ERIC Number: ED052739
Record Type: RIE
Publication Date: 1971-Apr-5
Reference Count: 0
Equality and Excellence: The Challenge of the 1970's in American Higher Education.
McGill, William J.
American society has been and is beset by contradictions and the best that can be said for it is that it has manifested good intentions and poor performance. Merit and money, education and success - in short, all the keys to advancement in American society until recently - have been closely guarded from those citizens who lacked the proper credentials of race and ethnic background. Though we are moving toward a more equal society in the 1970's, it is a period of conflict and tension. In addition, many of what seemed to be essential truths 20 or 30 years ago are now regarded as platitudes, such as the belief in integration, which has been replaced by the desire for pluralism. These changes in outlook have profoundly affected higher education, with students wanting the universities to be small scale replicas of a new egalitarian and pluralistic society. With pressures also increasing from other parts of society, higher education is in a state of almost constant turmoil. One of the great concerns in the period ahead is thought to be the conflict between equality and excellence; yet these two are not necessarily antithetical. The real problem will be to change our testing methods and selection mechanisms so that these will not be discriminatory, and also to create diverse pathways to obtaining academic degrees. (AF)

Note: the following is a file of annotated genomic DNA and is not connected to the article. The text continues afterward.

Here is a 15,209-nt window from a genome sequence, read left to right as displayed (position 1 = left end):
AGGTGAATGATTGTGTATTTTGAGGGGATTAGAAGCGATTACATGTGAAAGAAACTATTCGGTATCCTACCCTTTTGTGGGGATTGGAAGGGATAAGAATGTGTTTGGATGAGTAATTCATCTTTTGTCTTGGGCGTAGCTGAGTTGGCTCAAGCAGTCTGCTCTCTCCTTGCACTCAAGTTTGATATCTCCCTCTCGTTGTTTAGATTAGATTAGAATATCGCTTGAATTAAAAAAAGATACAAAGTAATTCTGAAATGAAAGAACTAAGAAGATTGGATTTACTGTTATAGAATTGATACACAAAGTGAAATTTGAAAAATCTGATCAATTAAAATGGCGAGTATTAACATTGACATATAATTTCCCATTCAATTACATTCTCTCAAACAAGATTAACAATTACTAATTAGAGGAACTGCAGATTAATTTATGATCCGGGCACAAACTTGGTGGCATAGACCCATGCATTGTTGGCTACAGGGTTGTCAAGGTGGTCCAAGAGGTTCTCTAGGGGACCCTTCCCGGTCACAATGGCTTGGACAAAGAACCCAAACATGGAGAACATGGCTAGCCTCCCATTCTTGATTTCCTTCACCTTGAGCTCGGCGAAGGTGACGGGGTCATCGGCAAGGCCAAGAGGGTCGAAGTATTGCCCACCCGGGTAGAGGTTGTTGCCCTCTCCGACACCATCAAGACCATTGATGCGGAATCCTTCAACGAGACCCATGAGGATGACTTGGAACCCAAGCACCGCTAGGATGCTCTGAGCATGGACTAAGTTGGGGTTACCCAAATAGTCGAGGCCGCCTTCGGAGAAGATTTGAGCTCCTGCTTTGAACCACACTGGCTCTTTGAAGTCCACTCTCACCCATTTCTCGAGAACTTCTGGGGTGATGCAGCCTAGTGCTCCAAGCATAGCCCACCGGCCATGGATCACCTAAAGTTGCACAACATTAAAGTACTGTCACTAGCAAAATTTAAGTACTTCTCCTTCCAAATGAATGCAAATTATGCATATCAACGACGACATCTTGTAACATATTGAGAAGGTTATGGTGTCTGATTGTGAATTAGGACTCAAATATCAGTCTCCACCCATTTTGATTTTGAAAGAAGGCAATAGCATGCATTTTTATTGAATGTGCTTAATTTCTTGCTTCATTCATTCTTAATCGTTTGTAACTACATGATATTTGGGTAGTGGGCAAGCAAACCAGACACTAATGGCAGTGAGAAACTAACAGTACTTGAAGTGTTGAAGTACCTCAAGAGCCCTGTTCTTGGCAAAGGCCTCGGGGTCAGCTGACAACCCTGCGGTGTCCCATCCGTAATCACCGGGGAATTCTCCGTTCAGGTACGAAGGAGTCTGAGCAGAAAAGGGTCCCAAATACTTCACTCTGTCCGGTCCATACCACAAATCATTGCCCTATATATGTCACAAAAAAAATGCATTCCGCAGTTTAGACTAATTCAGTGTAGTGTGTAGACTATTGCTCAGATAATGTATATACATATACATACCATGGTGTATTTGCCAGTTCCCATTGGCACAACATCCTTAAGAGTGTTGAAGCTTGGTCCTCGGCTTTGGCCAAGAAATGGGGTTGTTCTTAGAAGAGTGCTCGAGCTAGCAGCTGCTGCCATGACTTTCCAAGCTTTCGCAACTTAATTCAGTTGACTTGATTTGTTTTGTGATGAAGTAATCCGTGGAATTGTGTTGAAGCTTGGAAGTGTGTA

Publication Type: N/A
Education Level: N/A
Authoring Institution: American Personnel and Guidance Association, Washington, DC.
Note: Paper presented at the meeting of the American Personnel and Guidance Association, Atlantic City, N.J., April 5, 1971